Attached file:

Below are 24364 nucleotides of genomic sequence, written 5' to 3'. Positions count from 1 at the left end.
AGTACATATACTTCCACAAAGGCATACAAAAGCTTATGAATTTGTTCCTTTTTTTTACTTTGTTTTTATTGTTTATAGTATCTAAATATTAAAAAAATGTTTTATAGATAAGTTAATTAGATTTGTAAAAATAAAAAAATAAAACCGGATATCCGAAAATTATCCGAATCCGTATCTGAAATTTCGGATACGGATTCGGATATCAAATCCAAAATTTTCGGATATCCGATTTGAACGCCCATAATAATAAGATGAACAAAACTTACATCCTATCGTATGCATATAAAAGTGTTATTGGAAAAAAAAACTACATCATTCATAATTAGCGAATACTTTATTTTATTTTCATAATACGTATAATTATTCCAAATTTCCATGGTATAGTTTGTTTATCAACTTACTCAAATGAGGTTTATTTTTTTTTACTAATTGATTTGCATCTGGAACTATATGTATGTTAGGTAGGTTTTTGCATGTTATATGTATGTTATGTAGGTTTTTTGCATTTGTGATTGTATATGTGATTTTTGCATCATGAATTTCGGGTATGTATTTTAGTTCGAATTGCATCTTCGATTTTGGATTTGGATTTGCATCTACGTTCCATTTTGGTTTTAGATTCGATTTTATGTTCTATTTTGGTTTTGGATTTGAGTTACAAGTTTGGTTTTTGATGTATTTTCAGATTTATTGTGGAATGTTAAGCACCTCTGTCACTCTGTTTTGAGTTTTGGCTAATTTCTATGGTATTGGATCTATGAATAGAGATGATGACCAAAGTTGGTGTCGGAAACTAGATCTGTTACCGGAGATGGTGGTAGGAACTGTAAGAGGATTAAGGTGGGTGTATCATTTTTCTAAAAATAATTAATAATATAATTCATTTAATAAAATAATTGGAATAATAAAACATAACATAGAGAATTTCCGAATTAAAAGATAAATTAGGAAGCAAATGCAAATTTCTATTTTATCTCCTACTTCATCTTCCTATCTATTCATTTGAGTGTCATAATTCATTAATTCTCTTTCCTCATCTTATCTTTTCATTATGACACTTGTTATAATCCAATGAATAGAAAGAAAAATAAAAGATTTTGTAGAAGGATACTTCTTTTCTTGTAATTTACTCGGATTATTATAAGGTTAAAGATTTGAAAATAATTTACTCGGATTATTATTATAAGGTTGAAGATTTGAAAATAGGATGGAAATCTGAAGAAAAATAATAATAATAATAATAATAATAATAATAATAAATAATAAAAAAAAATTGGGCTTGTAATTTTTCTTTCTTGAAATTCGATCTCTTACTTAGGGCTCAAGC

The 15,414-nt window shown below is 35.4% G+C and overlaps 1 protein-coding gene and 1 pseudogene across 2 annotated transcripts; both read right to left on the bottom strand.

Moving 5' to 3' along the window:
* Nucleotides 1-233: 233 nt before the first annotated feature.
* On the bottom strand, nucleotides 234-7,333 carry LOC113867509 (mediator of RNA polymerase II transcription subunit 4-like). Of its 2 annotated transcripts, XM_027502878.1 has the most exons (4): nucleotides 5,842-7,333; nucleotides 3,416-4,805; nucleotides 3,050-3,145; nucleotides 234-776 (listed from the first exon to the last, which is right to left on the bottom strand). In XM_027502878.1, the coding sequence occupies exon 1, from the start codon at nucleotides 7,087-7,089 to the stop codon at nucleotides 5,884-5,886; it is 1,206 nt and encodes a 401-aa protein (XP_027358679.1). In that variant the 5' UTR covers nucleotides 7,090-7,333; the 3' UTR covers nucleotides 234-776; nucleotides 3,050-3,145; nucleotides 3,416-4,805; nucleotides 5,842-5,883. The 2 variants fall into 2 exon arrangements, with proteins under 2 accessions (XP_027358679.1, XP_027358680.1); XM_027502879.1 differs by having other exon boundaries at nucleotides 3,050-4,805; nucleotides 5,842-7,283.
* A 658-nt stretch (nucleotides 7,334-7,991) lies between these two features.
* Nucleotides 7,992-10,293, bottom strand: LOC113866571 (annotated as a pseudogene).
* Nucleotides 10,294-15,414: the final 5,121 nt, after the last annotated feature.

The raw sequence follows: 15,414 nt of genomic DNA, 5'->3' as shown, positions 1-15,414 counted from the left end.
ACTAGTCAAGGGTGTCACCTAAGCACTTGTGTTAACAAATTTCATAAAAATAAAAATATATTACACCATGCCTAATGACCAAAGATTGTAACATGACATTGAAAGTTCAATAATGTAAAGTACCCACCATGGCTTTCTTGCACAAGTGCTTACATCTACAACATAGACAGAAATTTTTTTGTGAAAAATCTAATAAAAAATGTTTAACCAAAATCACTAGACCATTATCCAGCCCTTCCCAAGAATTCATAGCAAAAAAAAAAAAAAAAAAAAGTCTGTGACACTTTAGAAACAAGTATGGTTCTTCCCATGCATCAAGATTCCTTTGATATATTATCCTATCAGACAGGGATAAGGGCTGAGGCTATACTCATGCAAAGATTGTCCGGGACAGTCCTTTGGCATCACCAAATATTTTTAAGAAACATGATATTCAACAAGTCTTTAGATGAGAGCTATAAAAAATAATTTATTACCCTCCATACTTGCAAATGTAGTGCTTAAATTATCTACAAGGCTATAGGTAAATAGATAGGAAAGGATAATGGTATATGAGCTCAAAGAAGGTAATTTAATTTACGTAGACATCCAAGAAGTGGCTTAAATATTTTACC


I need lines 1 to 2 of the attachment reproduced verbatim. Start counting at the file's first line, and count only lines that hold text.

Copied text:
Below are 24364 nucleotides of genomic sequence, written 5' to 3'. Positions count from 1 at the left end.
AGTACATATACTTCCACAAAGGCATACAAAAGCTTATGAATTTGTTCCTTTTTTTTACTTTGTTTTTATTGTTTATAGTATCTAAATATTAAAAAAATGTTTTATAGATAAGTTAATTAGATTTGTAAAAATAAAAAAATAAAACCGGATATCCGAAAATTATCCGAATCCGTATCTGAAATTTCGGATACGGATTCGGATATCAAATCCAAAATTTTCGGATATCCGATTTGAACGCCCATAATAATAAGATGAACAAAACTTACATCCTATCGTATGCATATAAAAGTGTTATTGGAAAAAAAAACTACATCATTCATAATTAGCGAATACTTTATTTTATTTTCATAATACGTATAATTATTCCAAATTTCCATGGTATAGTTTGTTTATCAACTTACTCAAATGAGGTTTATTTTTTTTTACTAATTGATTTGCATCTGGAACTATATGTATGTTAGGTAGGTTTTTGCATGTTATATGTATGTTATGTAGGTTTTTTGCATTTGTGATTGTATATGTGATTTTTGCATCATGAATTTCGGGTATGTATTTTAGTTCGAATTGCATCTTCGATTTTGGATTTGGATTTGCATCTACGTTCCATTTTGGTTTTAGATTCGATTTTATGTTCTATTTTGGTTTTGGATTTGAGTTACAAGTTTGGTTTTTGATGTATTTTCAGATTTATTGTGGAATGTTAAGCACCTCTGTCACTCTGTTTTGAGTTTTGGCTAATTTCTATGGTATTGGATCTATGAATAGAGATGATGACCAAAGTTGGTGTCGGAAACTAGATCTGTTACCGGAGATGGTGGTAGGAACTGTAAGAGGATTAAGGTGGGTGTATCATTTTTCTAAAAATAATTAATAATATAATTCATTTAATAAAATAATTGGAATAATAAAACATAACATAGAGAATTTCCGAATTAAAAGATAAATTAGGAAGCAAATGCAAATTTCTATTTTATCTCCTACTTCATCTTCCTATCTATTCATTTGAGTGTCATAATTCATTAATTCTCTTTCCTCATCTTATCTTTTCATTATGACACTTGTTATAATCCAATGAATAGAAAGAAAAATAAAAGATTTTGTAGAAGGATACTTCTTTTCTTGTAATTTACTCGGATTATTATAAGGTTAAAGATTTGAAAATAATTTACTCGGATTATTATTATAAGGTTGAAGATTTGAAAATAGGATGGAAATCTGAAGAAAAATAATAATAATAATAATAATAATAATAATAATAAATAATAAAAAAAAATTGGGCTTGTAATTTTTCTTTCTTGAAATTCGATCTCTTACTTAGGGCTCAAGC